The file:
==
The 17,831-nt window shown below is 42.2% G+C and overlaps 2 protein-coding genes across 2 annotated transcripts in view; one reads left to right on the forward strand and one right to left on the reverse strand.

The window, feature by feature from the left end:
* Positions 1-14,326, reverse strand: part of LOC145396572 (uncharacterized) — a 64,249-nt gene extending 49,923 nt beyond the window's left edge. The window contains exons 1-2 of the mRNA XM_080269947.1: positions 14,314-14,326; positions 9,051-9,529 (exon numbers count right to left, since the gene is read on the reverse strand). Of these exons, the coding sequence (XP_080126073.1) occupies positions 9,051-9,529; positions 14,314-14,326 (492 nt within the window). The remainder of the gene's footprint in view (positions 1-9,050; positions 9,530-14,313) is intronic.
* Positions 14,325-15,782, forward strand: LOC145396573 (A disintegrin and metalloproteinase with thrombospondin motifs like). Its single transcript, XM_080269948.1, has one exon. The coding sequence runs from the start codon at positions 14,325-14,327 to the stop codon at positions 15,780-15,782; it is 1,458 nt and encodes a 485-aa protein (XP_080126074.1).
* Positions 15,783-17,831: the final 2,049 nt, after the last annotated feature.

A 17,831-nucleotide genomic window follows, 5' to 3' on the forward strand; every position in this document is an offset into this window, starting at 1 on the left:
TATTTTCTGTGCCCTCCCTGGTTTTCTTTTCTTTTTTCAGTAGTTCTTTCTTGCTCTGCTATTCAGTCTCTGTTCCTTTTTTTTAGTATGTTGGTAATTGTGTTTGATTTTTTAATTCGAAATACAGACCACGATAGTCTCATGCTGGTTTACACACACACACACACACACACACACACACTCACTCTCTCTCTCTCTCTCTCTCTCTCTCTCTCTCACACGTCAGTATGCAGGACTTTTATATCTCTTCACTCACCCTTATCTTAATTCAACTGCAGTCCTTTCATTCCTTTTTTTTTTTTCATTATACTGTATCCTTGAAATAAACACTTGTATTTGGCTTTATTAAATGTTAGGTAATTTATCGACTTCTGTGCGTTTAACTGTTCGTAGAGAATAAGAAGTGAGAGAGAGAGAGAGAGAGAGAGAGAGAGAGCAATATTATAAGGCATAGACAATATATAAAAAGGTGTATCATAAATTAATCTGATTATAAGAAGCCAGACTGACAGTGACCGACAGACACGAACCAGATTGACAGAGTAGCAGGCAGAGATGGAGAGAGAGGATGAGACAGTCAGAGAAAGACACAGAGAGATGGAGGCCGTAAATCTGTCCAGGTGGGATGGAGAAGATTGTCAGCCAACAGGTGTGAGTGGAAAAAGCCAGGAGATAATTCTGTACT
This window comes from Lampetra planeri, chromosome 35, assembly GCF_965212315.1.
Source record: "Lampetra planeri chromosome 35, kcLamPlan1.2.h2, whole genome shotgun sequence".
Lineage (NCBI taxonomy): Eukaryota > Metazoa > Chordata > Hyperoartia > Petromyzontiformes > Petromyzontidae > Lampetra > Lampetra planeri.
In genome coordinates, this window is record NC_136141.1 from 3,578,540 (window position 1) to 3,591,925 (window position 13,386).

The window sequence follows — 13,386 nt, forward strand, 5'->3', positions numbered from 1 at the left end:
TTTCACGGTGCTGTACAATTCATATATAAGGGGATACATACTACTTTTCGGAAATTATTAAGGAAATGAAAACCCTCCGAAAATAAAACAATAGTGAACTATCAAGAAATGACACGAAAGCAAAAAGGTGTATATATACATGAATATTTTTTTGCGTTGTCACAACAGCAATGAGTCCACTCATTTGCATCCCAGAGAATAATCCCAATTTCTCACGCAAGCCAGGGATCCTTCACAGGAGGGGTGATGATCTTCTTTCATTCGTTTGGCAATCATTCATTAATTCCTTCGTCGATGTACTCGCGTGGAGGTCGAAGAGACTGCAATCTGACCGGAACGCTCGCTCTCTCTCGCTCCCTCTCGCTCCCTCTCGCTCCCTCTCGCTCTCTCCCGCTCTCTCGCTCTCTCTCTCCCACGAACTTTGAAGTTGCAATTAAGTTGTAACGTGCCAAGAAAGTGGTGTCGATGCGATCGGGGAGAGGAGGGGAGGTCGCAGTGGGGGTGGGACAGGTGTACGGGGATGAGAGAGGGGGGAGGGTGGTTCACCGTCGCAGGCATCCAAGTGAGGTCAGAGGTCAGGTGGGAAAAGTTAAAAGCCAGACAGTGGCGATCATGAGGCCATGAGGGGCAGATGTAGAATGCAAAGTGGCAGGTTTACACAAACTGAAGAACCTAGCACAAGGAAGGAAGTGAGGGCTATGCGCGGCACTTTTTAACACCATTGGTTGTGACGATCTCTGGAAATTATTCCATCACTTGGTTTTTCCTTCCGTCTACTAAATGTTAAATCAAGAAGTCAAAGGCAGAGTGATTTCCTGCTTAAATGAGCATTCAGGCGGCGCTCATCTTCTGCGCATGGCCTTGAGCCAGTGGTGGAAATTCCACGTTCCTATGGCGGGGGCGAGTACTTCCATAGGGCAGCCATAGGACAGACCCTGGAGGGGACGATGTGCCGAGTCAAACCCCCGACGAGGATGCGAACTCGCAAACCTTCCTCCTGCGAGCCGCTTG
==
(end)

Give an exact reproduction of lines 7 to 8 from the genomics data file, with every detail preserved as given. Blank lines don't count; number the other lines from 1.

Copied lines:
TATTTTCTGTGCCCTCCCTGGTTTTCTTTTCTTTTTTCAGTAGTTCTTTCTTGCTCTGCTATTCAGTCTCTGTTCCTTTTTTTTAGTATGTTGGTAATTGTGTTTGATTTTTTAATTCGAAATACAGACCACGATAGTCTCATGCTGGTTTACACACACACACACACACACACACACACACTCACTCTCTCTCTCTCTCTCTCTCTCTCTCTCTCTCACACGTCAGTATGCAGGACTTTTATATCTCTTCACTCACCCTTATCTTAATTCAACTGCAGTCCTTTCATTCCTTTTTTTTTTTTCATTATACTGTATCCTTGAAATAAACACTTGTATTTGGCTTTATTAAATGTTAGGTAATTTATCGACTTCTGTGCGTTTAACTGTTCGTAGAGAATAAGAAGTGAGAGAGAGAGAGAGAGAGAGAGAGAGAGAGCAATATTATAAGGCATAGACAATATATAAAAAGGTGTATCATAAATTAATCTGATTATAAGAAGCCAGACTGACAGTGACCGACAGACACGAACCAGATTGACAGAGTAGCAGGCAGAGATGGAGAGAGAGGATGAGACAGTCAGAGAAAGACACAGAGAGATGGAGGCCGTAAATCTGTCCAGGTGGGATGGAGAAGATTGTCAGCCAACAGGTGTGAGTGGAAAAAGCCAGGAGATAATTCTGTACT
This window comes from Lampetra planeri, chromosome 35, assembly GCF_965212315.1.